Nutrigenetics and Nutrigenomics as useful tools to reach personalized nutritional care.Author(s): Maria Noel Zerbino,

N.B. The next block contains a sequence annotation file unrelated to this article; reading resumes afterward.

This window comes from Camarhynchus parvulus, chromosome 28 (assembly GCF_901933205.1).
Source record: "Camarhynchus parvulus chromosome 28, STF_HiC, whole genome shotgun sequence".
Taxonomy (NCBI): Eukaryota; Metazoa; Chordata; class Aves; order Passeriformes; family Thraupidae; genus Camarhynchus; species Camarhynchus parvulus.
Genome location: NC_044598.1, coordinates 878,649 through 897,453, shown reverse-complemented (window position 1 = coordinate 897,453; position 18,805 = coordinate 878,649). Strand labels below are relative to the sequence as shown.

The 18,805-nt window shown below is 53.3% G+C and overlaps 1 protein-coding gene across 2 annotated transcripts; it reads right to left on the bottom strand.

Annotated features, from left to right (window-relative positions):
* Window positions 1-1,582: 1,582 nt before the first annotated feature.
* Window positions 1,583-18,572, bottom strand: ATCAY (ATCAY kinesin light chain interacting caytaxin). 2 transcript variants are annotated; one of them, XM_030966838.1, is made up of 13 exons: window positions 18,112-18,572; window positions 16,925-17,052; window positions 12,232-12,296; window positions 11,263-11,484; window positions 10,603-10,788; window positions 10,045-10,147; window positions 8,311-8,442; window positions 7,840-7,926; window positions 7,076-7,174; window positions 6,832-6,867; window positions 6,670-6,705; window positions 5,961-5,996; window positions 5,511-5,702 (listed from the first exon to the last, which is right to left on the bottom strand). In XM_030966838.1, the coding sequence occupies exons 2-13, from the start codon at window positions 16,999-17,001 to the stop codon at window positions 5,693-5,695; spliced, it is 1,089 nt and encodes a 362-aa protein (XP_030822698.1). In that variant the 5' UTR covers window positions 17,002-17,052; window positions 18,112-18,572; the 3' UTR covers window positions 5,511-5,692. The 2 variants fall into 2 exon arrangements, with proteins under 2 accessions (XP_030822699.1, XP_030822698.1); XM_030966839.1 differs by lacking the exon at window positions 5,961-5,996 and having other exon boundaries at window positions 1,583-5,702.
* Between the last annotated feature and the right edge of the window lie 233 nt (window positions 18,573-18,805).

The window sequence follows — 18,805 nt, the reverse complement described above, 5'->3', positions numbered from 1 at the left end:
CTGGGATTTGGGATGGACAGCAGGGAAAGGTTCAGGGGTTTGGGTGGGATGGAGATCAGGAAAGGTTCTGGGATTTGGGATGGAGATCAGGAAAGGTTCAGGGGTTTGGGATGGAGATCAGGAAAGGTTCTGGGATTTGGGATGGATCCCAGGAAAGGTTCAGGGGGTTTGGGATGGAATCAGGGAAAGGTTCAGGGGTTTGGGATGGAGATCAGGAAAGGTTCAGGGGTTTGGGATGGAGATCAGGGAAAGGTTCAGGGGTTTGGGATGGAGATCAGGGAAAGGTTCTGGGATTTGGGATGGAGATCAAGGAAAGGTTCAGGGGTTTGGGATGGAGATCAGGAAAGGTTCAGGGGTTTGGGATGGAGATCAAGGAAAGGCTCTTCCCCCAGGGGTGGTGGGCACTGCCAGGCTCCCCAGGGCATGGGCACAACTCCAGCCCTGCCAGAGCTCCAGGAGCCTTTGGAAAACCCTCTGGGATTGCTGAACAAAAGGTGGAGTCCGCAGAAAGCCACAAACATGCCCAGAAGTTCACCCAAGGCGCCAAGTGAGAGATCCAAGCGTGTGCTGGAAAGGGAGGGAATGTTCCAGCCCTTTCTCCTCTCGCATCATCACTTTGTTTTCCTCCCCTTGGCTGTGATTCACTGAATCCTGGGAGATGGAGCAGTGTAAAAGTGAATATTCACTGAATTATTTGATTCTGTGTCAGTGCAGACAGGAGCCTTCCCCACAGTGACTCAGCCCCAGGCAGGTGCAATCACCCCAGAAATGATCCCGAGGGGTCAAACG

Statement of the Problem: Nutritional care has increased dramatically in the past decade, always looking after a more personalized and efficient attention in order to achieve a patient's goal. During the last 220 years of research in the field of nutrition, we have gone through the chemical revolution and the golden age of nutrition, and we are moving to a genomic revolution. The World Health Organization estimates that dietary factors influence more than two thirds of diseases. Different type of diets have become fashionable, focusing in the reduction of calories, carbohydrates or fats, without achieving the right objective which is to reach an optimal state of health. The main function of the diet is to provide the necessary nutrients to meet the nutritional needs of people. Since long, there is evidence that there is a relationship between diet and health, and from these arose the concept of functional foods. In general, functional foods are those that not only fulfill a nutritional function but also contain biologically active components that offer health benefits and reduce the risk of suffering diseases. An important key to know the effect that functional foods have on nutrition is to determine how the body responds to the stimulation of these. In other words, the components of the diet can alter genomic expression. However, not all people respond in the same way. Performing epidemiological studies without genetic knowledge may result in erroneous scientific conclusions and misinformed nutritional recommendations. Methodology & Theoretical Orientation: In order to probe the relationship between genes and diet, the field of nutrition has begun to capitalize on both the technologies and supporting analytical software. The creation of nutrigenomics and nutrigenetics, two fields with distinct approaches to demonstrate the interaction between diet and genes but with a common goal to optimize health through the personalization of diet, provide powerful approaches to unravel the complex relationship between nutritional molecules, genetic polymorphisms, and the biological system as a whole. The components included in the diet can alter genomic expression directly or indirectly. At a cellular level, nutrients can act as ligands for the activation of transcription factors that favour the synthesis of receptors. Also, they can be metabolized by primary or secondary metabolic routes, thereby altering the concentration of substrates or intermediates; or influence positively or negatively on signalling routes. Also has been found that the way people select food regarding taste and smell perception is highly related with this two fields. Understanding genetic susceptibility, epigenetic mechanisms, the influence of the metabolome and other omics in more detail, may be important not only for health science but also in gastronomy, known as the practice of selecting, cooking and eating food.